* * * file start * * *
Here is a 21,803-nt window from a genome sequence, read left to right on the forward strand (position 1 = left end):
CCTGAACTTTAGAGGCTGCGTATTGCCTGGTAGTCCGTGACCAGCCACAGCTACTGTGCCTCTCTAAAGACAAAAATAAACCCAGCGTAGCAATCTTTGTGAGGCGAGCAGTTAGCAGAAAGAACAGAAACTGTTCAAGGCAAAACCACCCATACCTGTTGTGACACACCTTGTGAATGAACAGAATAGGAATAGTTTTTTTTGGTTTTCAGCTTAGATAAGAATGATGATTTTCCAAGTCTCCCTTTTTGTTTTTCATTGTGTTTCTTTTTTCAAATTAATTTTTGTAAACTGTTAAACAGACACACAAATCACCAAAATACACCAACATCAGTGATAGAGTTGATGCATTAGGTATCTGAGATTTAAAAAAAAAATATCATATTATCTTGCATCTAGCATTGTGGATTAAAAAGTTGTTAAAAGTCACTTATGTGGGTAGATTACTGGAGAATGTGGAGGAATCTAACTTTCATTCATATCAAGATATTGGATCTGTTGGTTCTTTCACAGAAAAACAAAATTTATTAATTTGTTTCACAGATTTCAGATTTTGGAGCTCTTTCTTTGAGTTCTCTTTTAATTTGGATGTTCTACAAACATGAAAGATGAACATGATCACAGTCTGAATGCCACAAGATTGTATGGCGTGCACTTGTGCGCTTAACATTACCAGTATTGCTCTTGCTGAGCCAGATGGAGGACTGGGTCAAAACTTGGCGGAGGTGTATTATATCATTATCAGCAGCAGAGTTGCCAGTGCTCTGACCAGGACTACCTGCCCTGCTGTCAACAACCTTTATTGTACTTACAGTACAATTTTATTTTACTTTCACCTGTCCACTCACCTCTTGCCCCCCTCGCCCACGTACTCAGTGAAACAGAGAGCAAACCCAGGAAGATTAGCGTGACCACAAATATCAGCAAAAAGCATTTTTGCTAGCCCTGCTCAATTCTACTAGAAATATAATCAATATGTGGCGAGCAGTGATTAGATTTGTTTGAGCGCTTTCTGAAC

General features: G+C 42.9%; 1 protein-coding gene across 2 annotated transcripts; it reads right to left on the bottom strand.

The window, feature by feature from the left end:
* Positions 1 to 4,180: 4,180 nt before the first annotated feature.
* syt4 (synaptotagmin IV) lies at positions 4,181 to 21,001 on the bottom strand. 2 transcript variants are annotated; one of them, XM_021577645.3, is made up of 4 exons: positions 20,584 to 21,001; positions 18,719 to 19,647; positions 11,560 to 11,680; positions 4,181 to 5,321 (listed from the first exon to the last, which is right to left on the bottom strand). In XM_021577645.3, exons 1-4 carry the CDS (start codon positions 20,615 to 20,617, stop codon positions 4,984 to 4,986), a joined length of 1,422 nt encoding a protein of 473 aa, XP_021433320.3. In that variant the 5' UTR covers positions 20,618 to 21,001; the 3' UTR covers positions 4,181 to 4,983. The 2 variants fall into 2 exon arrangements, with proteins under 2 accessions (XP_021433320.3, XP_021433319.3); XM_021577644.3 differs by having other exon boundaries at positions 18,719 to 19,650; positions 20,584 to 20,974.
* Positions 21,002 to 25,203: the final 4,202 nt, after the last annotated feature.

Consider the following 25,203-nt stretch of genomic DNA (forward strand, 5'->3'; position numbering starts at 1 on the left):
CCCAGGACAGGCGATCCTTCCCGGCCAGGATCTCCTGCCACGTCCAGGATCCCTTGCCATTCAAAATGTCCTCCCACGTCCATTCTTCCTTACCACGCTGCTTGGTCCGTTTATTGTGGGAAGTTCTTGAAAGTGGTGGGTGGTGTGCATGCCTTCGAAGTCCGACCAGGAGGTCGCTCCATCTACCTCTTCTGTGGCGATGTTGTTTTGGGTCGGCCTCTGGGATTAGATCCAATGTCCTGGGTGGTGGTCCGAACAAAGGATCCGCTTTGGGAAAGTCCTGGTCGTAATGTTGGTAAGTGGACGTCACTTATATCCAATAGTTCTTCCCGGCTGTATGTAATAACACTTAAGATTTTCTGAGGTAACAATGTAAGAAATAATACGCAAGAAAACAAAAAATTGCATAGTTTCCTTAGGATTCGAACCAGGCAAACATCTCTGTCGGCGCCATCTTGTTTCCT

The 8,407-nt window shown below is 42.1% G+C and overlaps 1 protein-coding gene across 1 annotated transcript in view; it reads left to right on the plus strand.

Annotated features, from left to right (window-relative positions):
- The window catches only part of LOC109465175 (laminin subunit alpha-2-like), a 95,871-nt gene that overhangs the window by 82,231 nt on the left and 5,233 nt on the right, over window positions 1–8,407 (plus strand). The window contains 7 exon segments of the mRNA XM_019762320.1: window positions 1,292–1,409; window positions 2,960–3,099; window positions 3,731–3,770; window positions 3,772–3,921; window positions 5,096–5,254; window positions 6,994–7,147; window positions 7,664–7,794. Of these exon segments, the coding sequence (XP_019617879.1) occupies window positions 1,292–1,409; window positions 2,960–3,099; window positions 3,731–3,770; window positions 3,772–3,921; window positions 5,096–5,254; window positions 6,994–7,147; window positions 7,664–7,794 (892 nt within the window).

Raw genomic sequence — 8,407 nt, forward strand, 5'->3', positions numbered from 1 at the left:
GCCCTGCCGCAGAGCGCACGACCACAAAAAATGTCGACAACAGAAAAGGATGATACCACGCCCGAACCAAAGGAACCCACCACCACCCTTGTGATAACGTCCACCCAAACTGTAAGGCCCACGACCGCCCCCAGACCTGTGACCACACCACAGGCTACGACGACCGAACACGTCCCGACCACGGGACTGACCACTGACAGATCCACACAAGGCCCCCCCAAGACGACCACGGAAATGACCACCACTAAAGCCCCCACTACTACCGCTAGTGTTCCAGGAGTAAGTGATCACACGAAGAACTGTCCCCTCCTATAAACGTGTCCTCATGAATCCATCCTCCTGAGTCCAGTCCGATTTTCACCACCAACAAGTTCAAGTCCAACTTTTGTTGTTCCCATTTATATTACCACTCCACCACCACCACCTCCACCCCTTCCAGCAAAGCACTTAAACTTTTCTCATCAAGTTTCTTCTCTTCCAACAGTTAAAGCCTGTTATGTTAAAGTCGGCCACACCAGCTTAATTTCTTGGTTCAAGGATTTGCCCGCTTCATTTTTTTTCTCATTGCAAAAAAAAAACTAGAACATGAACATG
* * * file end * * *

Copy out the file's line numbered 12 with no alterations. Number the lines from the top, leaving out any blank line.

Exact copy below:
- The window catches only part of LOC109465175 (laminin subunit alpha-2-like), a 95,871-nt gene that overhangs the window by 82,231 nt on the left and 5,233 nt on the right, over window positions 1–8,407 (plus strand). The window contains 7 exon segments of the mRNA XM_019762320.1: window positions 1,292–1,409; window positions 2,960–3,099; window positions 3,731–3,770; window positions 3,772–3,921; window positions 5,096–5,254; window positions 6,994–7,147; window positions 7,664–7,794. Of these exon segments, the coding sequence (XP_019617879.1) occupies window positions 1,292–1,409; window positions 2,960–3,099; window positions 3,731–3,770; window positions 3,772–3,921; window positions 5,096–5,254; window positions 6,994–7,147; window positions 7,664–7,794 (892 nt within the window).